Zinc supports the body's immune system, growth and development and influences the activity of many hormones. Beef is an excellent source of zinc. Including zinc-rich foods such as lean beef, is critical in achieving a balanced and nutritious eating pattern.
Vitamin B12
This vitamin is essential for the normal functioning of the brain and central nervous system. The only reliable source of this vitamin is foods of animal origin. Beef is an excellent source of vitamin B12.

2. What Cuts specifically come from a side of beef and where are they located?
Please refer to the following link for specific cuts:

3. What are the characteristics of a good beef?
Youthful animals-scientific research has shown that younger animals produce a more tender beef. Animals should be 30 months or younger when they are processed. Meat colour must be bright red, the muscles firm and the meat fine grained. There should be white and firm fat. Although people think "fat" is bad, fat texture influences the cooking results and flavour.

4. Why is beef aged and how is the process done?
Aging allows naturally occurring enzymes within the meat to slowly break down some of the connective tissues that contributes to toughness. Aging beef has been proven to significantly increase tenderness. Aging times vary from 3-21 days from the date of production, depending on the product's specifications. After 28 days the majority of the natural enzyme action is complete.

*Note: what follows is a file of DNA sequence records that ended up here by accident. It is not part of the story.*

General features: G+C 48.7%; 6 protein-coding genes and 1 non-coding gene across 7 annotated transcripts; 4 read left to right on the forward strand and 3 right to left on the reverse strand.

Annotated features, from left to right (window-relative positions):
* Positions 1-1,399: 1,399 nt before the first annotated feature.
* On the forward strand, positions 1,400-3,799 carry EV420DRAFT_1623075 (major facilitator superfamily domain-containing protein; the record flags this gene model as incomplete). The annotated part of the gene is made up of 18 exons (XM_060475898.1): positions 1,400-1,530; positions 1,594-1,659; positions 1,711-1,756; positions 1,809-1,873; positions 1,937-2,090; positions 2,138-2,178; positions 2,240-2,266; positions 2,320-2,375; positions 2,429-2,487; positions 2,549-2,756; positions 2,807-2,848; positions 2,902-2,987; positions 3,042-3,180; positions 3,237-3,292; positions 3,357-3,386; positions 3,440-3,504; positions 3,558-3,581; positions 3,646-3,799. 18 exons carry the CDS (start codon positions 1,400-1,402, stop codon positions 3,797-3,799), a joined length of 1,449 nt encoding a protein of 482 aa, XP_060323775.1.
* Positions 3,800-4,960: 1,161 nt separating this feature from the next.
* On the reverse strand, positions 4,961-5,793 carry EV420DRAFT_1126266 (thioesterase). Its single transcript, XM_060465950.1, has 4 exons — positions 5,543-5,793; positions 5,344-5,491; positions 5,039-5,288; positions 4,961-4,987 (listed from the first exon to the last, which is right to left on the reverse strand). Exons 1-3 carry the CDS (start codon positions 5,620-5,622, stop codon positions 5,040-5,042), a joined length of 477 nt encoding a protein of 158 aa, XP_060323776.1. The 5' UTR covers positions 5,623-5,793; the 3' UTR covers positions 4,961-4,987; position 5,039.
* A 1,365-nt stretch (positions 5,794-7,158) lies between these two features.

There are only 2 ways to age beef and both have the same effect on tenderness:
WET AGING - the aging of beef in vacuum packaging at 0 to 2ºC.
DRY AGING - The aging of beef in a controlled environment of humidity and temperature of 0 to 2 ºC.
Dr. Dan's Divine Bovine is all dry aged at the local abattoir.

5. How can you ensure safety when cooking with beef?
Always cook or freeze beef on the day you buy it. Never thaw beef at room temperature. Thaw in the fridge, allowing 12 to 15 hours per lb. To avoid contamination, raw beef should be stored at the bottom of the refrigerator. Make sure to wash your hands before and after handling raw or cooked meat. Use separate utensil and cooking dishes for raw and cooked meats. Never cook burgers or hamburger meat to rare - always cook to 71ºC.

6. How do you know when beef is done?
The most accurate way to determine when beef is done is to use a meat thermometer that stays in the beef during the whole cooking process or an instant read thermometer. Make sure the thermometer is in the thickest part and is not touching bone.